Delyth Dallimore recently sent me the wonderful video below from The Gambia…
The lyrics to the video can be found on our new Gambian song pages. The video is on the Mandinka language.
Del is collecting videos of Gambian children’s songs on her YouTube channel. Here’s what she wrote about The Gambia and collecting the songs…
The Gambia, West Africa, is one of Africa’s smallest countries. It has a tropical climate. It is one of the poorest countries in the world, but is fairly stable. Because of colonialism, the language taught in schools is English, but I try and encourage the children to use their local languages as much as possible. Although small, it is home to diverse ethnic groups, the largest being Mandinka, then Wolof, Jola, Fula and Manjargo, as well as others.
I started the YouTube channel because I am very interested in Gambian traditions, and wanted to preserve as much as I could. It took me ages to find the ‘Ostrich’ song, even adults had forgotten about it, and ostriches used to live in Gambia! Most of the stuff is in Mandinka, but I have some Jola songs which I videoed when local boys were tilling the ground near me, they’re lovely, but I haven’t got them translated yet.
I am gradually going to build up more children’s songs, and also their games, I have three videoed already. There is always a problem in writing the songs down, because most Gambians cannot write in their own language, as these languages have only fairly recently become a written language. But I have online dictionaries, and try my best. The translations I get by asking as many people as I can what it means, and picking the ones which most can agree on.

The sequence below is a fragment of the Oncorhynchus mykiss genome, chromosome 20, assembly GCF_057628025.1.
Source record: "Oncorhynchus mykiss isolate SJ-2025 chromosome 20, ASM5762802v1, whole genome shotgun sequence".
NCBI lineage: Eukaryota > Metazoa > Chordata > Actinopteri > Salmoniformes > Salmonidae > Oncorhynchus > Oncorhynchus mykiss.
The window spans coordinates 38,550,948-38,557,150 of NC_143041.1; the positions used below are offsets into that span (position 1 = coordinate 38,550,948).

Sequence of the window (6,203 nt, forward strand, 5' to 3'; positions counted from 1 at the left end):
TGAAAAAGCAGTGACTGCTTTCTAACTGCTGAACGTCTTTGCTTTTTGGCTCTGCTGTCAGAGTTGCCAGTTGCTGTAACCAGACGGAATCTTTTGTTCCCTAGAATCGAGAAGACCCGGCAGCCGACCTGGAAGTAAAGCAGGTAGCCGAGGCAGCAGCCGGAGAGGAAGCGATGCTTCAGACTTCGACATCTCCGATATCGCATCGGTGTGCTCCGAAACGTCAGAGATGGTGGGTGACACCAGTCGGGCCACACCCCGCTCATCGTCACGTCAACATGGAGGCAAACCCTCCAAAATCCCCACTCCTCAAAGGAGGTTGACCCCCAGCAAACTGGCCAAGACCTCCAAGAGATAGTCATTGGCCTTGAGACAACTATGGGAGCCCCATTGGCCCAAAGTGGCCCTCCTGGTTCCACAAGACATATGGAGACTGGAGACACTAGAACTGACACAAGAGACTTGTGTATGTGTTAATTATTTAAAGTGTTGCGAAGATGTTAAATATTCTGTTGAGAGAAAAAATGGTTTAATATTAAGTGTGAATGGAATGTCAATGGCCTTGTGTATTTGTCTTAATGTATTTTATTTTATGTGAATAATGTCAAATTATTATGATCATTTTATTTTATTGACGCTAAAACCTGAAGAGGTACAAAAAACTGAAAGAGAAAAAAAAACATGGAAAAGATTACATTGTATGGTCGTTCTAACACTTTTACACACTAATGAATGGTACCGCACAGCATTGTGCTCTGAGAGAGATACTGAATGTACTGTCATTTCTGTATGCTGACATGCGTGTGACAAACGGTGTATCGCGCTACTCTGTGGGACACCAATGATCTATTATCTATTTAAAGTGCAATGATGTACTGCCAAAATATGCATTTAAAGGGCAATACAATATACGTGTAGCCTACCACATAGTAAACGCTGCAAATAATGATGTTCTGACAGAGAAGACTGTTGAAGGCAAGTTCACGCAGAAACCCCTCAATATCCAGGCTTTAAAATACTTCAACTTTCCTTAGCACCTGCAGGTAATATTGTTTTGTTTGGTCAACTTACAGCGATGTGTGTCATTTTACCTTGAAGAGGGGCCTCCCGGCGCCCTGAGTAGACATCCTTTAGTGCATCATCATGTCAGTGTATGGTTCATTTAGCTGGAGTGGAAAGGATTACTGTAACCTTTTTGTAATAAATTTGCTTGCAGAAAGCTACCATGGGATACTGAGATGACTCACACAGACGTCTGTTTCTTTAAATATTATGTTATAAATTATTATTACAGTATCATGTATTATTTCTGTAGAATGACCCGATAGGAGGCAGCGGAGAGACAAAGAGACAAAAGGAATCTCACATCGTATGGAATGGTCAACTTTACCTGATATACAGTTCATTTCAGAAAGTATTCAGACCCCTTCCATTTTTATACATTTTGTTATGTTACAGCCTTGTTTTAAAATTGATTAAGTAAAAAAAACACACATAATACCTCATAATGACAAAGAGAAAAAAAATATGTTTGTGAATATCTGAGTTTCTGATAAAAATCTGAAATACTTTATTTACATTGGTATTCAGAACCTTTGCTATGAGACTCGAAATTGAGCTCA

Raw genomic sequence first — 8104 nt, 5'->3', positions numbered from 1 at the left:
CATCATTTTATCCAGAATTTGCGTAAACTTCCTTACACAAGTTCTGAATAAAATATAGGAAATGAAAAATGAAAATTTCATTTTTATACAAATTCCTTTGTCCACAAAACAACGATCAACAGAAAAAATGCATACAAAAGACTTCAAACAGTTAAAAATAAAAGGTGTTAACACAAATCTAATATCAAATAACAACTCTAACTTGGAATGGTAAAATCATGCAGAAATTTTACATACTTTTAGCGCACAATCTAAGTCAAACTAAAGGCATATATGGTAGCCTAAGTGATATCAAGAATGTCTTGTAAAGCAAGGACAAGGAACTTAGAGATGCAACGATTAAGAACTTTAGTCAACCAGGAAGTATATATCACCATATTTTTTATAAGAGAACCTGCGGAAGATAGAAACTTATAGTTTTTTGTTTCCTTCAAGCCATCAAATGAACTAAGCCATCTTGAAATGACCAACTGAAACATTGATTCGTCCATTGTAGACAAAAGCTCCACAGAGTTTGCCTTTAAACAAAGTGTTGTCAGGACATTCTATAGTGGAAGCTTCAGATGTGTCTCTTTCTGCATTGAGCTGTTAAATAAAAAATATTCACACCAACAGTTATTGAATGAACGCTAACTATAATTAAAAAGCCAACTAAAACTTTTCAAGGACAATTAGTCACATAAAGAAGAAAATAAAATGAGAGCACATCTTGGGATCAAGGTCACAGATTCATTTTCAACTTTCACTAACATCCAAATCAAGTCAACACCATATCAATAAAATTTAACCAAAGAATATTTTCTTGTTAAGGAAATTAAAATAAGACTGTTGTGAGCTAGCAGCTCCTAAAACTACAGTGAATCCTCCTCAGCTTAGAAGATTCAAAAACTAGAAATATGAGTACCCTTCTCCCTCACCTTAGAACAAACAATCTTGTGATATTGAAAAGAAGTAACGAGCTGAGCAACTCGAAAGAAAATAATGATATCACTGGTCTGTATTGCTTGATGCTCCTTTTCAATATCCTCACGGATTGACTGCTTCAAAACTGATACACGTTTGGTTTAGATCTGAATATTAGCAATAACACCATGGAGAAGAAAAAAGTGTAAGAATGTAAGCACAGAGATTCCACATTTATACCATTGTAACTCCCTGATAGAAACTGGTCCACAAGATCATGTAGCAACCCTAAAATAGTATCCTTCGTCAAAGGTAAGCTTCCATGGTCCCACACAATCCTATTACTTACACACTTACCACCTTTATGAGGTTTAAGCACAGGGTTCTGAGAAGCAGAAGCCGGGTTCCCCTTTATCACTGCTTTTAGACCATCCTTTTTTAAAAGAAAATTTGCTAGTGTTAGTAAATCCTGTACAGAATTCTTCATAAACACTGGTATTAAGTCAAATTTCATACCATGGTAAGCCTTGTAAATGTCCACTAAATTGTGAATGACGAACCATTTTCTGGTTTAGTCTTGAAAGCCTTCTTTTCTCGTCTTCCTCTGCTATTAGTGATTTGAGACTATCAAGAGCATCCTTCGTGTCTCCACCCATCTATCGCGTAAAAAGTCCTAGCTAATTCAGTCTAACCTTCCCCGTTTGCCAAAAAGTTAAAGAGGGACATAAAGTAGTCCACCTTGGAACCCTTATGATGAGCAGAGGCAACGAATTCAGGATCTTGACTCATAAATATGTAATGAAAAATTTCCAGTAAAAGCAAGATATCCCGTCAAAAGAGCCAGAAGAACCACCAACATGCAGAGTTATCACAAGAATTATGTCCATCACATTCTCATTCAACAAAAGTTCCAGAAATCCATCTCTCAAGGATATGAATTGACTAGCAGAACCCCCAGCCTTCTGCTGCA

If anyone can help with any of these languages, and/or the translations of any of the songs on Del’s YouTube channel, please let us know!
Meanwhile, there’s a simple Mandinka English Dictionary online, if anyone is looking for one.
Here are a couple of important Mandinka phrases:
Thanks – Abaraka
Thank you very much – Abaraka baake
You’re welcome – Amiin
Yes – Haa
No – Hani
Please – Dukare
Goodbye – N ka taa le
N ka taa le!
PS Many thanks to Del for sharing these wonderful songs with us and for taking the time to preserve them! Abaraka!
This article was posted on Tuesday, July 7th, 2009 at 3:50 pm and is filed under African Children's Songs, Children's Songs, Countries & Cultures, Gambia, Languages, Mandinka. You can follow any responses to this entry through the RSS 2.0 feed. You can leave a response, or trackback from your own site.
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